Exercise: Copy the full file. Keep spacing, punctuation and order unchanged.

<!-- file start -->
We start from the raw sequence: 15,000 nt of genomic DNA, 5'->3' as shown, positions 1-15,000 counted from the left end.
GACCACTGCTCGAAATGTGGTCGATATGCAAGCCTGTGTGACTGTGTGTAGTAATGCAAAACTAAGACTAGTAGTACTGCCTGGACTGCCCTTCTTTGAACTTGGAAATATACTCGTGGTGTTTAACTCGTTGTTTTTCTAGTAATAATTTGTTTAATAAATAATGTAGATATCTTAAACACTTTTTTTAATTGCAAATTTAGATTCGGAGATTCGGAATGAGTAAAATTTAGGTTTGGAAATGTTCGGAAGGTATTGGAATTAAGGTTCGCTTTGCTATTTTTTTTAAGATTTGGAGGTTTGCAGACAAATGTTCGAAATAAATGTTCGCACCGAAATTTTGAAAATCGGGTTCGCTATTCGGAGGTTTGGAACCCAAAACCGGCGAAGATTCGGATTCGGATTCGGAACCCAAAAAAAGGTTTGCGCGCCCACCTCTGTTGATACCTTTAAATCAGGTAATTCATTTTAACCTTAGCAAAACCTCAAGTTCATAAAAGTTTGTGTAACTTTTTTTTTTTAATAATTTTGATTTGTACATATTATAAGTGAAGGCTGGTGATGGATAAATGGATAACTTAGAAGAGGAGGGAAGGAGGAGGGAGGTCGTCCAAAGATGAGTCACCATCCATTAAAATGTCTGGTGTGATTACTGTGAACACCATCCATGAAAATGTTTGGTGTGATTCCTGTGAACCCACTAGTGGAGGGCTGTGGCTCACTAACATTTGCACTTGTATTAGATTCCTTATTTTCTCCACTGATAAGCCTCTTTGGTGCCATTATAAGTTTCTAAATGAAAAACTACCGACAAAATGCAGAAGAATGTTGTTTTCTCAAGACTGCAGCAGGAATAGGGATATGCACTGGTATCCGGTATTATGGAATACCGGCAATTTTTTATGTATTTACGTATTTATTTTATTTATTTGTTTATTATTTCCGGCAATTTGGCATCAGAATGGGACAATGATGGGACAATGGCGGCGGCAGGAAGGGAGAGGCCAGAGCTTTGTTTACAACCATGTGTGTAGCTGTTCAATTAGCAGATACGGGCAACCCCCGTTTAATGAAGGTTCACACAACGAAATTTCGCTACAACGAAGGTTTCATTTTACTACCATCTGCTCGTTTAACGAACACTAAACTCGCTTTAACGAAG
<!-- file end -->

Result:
We start from the raw sequence: 15,000 nt of genomic DNA, 5'->3' as shown, positions 1-15,000 counted from the left end.
GACCACTGCTCGAAATGTGGTCGATATGCAAGCCTGTGTGACTGTGTGTAGTAATGCAAAACTAAGACTAGTAGTACTGCCTGGACTGCCCTTCTTTGAACTTGGAAATATACTCGTGGTGTTTAACTCGTTGTTTTTCTAGTAATAATTTGTTTAATAAATAATGTAGATATCTTAAACACTTTTTTTAATTGCAAATTTAGATTCGGAGATTCGGAATGAGTAAAATTTAGGTTTGGAAATGTTCGGAAGGTATTGGAATTAAGGTTCGCTTTGCTATTTTTTTTAAGATTTGGAGGTTTGCAGACAAATGTTCGAAATAAATGTTCGCACCGAAATTTTGAAAATCGGGTTCGCTATTCGGAGGTTTGGAACCCAAAACCGGCGAAGATTCGGATTCGGATTCGGAACCCAAAAAAAGGTTTGCGCGCCCACCTCTGTTGATACCTTTAAATCAGGTAATTCATTTTAACCTTAGCAAAACCTCAAGTTCATAAAAGTTTGTGTAACTTTTTTTTTTTAATAATTTTGATTTGTACATATTATAAGTGAAGGCTGGTGATGGATAAATGGATAACTTAGAAGAGGAGGGAAGGAGGAGGGAGGTCGTCCAAAGATGAGTCACCATCCATTAAAATGTCTGGTGTGATTACTGTGAACACCATCCATGAAAATGTTTGGTGTGATTCCTGTGAACCCACTAGTGGAGGGCTGTGGCTCACTAACATTTGCACTTGTATTAGATTCCTTATTTTCTCCACTGATAAGCCTCTTTGGTGCCATTATAAGTTTCTAAATGAAAAACTACCGACAAAATGCAGAAGAATGTTGTTTTCTCAAGACTGCAGCAGGAATAGGGATATGCACTGGTATCCGGTATTATGGAATACCGGCAATTTTTTATGTATTTACGTATTTATTTTATTTATTTGTTTATTATTTCCGGCAATTTGGCATCAGAATGGGACAATGATGGGACAATGGCGGCGGCAGGAAGGGAGAGGCCAGAGCTTTGTTTACAACCATGTGTGTAGCTGTTCAATTAGCAGATACGGGCAACCCCCGTTTAATGAAGGTTCACACAACGAAATTTCGCTACAACGAAGGTTTCATTTTACTACCATCTGCTCGTTTAACGAACACTAAACTCGCTTTAACGAAG